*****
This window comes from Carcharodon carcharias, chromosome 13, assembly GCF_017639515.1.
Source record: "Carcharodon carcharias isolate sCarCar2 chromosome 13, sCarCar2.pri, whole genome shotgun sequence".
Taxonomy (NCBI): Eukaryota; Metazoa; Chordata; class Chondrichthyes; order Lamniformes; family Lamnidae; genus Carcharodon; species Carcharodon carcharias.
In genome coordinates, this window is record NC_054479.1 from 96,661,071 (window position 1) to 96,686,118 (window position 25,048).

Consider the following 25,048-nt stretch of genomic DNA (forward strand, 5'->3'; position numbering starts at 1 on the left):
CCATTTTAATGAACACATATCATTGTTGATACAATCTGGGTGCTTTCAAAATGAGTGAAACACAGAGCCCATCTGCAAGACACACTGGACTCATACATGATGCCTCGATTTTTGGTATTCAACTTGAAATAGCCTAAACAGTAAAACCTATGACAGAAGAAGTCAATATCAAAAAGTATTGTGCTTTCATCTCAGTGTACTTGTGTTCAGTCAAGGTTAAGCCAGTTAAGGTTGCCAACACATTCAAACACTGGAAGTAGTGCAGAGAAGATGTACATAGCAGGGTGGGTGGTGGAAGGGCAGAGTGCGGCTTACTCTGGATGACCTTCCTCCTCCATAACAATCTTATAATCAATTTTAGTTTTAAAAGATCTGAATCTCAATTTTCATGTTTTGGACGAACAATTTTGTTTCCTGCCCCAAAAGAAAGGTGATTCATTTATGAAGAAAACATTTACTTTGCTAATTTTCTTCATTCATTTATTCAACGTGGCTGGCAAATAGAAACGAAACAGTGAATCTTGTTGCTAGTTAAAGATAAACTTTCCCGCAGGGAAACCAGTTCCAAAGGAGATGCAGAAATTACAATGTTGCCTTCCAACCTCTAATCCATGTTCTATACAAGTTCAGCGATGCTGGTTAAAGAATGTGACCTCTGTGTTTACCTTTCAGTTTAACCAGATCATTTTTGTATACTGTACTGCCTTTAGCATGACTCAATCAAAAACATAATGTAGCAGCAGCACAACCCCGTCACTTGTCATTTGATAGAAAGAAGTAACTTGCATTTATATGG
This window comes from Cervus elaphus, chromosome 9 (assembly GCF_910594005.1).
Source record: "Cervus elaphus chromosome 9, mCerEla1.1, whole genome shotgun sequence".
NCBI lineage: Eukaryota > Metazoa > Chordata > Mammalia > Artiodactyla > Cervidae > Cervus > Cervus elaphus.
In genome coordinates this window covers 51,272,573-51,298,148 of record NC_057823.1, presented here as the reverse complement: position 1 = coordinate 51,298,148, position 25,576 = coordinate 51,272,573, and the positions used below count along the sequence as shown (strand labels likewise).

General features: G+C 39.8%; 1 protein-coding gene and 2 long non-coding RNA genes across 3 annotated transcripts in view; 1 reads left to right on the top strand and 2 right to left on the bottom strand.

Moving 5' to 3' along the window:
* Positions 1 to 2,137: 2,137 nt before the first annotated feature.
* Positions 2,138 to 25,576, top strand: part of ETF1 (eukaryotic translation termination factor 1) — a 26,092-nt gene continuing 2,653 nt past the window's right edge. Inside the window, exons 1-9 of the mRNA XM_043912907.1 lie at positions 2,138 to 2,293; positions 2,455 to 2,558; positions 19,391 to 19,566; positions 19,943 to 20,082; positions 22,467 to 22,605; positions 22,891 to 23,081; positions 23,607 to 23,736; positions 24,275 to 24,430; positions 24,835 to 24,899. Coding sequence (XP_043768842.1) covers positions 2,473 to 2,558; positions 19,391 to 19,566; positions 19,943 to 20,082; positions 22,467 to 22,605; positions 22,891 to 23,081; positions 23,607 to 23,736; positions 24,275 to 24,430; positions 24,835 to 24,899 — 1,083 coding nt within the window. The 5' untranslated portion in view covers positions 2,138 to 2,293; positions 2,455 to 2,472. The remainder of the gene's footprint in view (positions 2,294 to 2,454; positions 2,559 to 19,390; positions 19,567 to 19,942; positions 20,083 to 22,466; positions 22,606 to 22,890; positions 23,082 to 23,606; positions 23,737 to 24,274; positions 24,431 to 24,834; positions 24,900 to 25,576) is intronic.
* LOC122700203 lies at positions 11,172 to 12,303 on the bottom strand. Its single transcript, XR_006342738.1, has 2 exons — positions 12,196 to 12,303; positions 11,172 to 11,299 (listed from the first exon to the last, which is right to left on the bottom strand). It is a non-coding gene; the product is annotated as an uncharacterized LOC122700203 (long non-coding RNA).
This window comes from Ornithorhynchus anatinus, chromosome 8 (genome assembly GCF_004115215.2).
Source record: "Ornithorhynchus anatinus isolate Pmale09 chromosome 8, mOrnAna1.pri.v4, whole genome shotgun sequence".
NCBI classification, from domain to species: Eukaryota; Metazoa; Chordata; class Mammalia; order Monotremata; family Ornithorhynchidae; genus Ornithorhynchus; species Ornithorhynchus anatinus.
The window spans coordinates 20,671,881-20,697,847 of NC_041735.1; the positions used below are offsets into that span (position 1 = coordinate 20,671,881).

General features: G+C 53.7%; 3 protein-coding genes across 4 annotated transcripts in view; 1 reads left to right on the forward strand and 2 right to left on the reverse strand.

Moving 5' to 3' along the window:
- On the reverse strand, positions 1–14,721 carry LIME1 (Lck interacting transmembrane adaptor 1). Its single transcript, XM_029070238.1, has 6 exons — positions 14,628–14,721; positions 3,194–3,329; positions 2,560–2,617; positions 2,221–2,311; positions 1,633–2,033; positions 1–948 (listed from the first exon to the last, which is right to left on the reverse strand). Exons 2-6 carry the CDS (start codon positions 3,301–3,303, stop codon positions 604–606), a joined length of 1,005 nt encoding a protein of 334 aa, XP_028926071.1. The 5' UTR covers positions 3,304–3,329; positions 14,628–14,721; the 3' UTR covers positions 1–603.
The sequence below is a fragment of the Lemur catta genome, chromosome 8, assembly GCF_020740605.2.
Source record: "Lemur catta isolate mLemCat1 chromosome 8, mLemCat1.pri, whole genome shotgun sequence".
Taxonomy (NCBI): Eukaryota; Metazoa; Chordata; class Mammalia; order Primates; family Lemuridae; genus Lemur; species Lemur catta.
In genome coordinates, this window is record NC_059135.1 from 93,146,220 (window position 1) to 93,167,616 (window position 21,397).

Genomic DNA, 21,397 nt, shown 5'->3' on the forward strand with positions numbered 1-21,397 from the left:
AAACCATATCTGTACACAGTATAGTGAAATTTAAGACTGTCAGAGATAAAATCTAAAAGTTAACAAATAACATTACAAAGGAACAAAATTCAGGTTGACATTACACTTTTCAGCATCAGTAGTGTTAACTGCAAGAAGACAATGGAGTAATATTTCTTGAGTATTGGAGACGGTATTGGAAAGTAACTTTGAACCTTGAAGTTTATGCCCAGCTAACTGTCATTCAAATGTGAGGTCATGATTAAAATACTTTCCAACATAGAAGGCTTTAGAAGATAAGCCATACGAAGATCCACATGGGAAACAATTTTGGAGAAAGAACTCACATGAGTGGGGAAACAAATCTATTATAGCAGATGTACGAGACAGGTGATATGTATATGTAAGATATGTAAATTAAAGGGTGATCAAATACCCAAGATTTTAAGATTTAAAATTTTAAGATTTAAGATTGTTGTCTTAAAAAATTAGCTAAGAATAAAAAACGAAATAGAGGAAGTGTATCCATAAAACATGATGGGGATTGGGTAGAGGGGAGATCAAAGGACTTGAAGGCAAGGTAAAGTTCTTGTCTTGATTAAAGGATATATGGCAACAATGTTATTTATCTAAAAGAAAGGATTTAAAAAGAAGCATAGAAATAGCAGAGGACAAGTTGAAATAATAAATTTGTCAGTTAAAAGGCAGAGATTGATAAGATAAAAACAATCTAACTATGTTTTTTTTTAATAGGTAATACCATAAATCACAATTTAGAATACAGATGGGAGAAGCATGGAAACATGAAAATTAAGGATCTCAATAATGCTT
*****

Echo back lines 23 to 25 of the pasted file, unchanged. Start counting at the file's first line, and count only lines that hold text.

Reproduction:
The sequence below is a fragment of the Lemur catta genome, chromosome 8, assembly GCF_020740605.2.
Source record: "Lemur catta isolate mLemCat1 chromosome 8, mLemCat1.pri, whole genome shotgun sequence".
Taxonomy (NCBI): Eukaryota; Metazoa; Chordata; class Mammalia; order Primates; family Lemuridae; genus Lemur; species Lemur catta.